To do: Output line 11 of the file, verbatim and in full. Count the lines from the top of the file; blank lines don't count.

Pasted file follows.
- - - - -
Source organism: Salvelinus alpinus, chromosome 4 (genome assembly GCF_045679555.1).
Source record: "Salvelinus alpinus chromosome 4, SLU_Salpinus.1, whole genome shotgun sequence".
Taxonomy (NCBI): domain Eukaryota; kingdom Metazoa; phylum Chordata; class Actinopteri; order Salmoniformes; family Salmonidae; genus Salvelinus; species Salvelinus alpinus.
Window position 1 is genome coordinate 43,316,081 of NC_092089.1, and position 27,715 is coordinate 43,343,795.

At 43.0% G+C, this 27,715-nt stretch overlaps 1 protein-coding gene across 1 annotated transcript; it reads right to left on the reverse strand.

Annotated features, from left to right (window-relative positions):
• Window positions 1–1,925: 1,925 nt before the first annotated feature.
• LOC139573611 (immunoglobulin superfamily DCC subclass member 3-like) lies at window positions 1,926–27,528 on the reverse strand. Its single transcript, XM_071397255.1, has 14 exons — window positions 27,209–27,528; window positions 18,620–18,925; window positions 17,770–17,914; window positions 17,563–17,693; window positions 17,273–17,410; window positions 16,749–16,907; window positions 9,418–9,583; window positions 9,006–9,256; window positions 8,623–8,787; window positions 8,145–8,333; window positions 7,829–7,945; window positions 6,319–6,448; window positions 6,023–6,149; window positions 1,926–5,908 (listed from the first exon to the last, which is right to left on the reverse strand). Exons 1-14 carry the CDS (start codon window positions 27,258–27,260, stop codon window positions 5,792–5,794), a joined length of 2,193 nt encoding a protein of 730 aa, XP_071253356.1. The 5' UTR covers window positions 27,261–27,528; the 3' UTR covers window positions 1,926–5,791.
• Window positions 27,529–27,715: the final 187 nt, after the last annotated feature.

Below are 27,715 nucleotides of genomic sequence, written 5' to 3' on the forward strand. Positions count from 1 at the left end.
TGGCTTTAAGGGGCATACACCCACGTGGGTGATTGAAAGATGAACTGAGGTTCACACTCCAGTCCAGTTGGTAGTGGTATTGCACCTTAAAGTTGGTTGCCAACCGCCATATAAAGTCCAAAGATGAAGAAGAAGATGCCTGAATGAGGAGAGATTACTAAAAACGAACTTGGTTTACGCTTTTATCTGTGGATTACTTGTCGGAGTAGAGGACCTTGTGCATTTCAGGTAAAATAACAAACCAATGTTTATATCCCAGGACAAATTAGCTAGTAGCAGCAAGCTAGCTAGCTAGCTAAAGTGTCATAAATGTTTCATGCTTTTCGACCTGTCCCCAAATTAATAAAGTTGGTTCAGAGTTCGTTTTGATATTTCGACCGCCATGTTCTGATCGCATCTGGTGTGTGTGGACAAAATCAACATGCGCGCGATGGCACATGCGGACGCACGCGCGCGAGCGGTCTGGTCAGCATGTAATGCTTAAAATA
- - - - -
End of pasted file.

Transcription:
TGGCTTTAAGGGGCATACACCCACGTGGGTGATTGAAAGATGAACTGAGGTTCACACTCCAGTCCAGTTGGTAGTGGTATTGCACCTTAAAGTTGGTTGCCAACCGCCATATAAAGTCCAAAGATGAAGAAGAAGATGCCTGAATGAGGAGAGATTACTAAAAACGAACTTGGTTTACGCTTTTATCTGTGGATTACTTGTCGGAGTAGAGGACCTTGTGCATTTCAGGTAAAATAACAAACCAATGTTTATATCCCAGGACAAATTAGCTAGTAGCAGCAAGCTAGCTAGCTAGCTAAAGTGTCATAAATGTTTCATGCTTTTCGACCTGTCCCCAAATTAATAAAGTTGGTTCAGAGTTCGTTTTGATATTTCGACCGCCATGTTCTGATCGCATCTGGTGTGTGTGGACAAAATCAACATGCGCGCGATGGCACATGCGGACGCACGCGCGCGAGCGGTCTGGTCAGCATGTAATGCTTAAAATA